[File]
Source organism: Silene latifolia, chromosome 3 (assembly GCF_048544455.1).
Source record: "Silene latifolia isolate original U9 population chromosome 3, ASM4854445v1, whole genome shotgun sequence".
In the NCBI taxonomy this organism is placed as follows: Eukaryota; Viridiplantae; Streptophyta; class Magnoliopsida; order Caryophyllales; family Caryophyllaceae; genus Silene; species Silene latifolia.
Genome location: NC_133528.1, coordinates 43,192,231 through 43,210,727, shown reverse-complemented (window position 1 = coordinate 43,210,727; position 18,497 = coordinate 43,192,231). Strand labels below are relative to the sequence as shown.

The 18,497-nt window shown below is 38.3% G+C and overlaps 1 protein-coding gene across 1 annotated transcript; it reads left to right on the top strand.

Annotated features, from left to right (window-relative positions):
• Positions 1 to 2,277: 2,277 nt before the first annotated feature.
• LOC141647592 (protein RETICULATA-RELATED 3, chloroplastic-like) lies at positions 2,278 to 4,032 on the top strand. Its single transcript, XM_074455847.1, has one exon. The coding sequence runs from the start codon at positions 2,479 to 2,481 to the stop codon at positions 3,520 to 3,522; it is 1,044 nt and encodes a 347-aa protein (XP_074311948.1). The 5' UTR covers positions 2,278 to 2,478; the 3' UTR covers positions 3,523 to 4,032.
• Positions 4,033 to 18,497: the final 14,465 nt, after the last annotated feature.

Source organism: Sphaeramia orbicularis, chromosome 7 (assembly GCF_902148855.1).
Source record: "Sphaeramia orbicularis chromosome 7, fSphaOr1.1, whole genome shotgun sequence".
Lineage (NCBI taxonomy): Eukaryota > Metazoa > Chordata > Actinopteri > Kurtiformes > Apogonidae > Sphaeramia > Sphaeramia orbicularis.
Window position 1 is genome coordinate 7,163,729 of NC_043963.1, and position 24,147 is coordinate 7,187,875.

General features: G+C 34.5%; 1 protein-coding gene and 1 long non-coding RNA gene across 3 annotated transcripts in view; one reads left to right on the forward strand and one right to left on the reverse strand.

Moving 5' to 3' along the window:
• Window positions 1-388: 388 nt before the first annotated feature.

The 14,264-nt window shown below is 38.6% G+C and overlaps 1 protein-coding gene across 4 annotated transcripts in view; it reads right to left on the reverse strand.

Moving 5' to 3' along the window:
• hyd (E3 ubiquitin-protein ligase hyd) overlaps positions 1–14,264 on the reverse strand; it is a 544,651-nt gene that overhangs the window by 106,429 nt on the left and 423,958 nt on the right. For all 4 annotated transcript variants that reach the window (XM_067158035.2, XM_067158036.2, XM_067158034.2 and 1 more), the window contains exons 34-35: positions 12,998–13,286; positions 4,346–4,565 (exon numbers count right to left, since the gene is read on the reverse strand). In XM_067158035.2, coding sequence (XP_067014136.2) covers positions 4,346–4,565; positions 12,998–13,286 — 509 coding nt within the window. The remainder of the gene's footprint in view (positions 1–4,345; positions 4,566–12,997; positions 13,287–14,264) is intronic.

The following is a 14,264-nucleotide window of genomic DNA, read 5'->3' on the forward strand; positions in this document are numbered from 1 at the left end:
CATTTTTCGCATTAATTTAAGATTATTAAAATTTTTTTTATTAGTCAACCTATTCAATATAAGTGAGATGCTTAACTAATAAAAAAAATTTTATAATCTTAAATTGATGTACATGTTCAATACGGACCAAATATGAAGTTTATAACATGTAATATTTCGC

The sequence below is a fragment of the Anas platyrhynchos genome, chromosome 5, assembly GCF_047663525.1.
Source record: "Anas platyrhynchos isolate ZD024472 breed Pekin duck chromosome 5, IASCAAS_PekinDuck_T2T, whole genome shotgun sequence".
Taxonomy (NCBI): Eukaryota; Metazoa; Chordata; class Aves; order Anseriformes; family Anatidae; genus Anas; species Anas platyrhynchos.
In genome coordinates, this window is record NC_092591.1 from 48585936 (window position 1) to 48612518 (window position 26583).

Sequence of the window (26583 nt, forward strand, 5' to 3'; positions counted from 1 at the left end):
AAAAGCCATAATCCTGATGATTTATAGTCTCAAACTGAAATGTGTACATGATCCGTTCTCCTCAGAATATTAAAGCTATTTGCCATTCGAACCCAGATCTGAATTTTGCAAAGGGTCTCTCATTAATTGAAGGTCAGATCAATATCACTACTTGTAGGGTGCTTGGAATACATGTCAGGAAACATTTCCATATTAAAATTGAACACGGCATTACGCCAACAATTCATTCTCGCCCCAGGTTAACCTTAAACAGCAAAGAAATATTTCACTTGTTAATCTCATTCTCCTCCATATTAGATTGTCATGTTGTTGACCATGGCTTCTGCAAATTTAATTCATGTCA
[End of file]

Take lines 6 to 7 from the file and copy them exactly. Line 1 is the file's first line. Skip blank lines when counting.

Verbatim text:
Annotated features, from left to right (window-relative positions):
• Positions 1 to 2,277: 2,277 nt before the first annotated feature.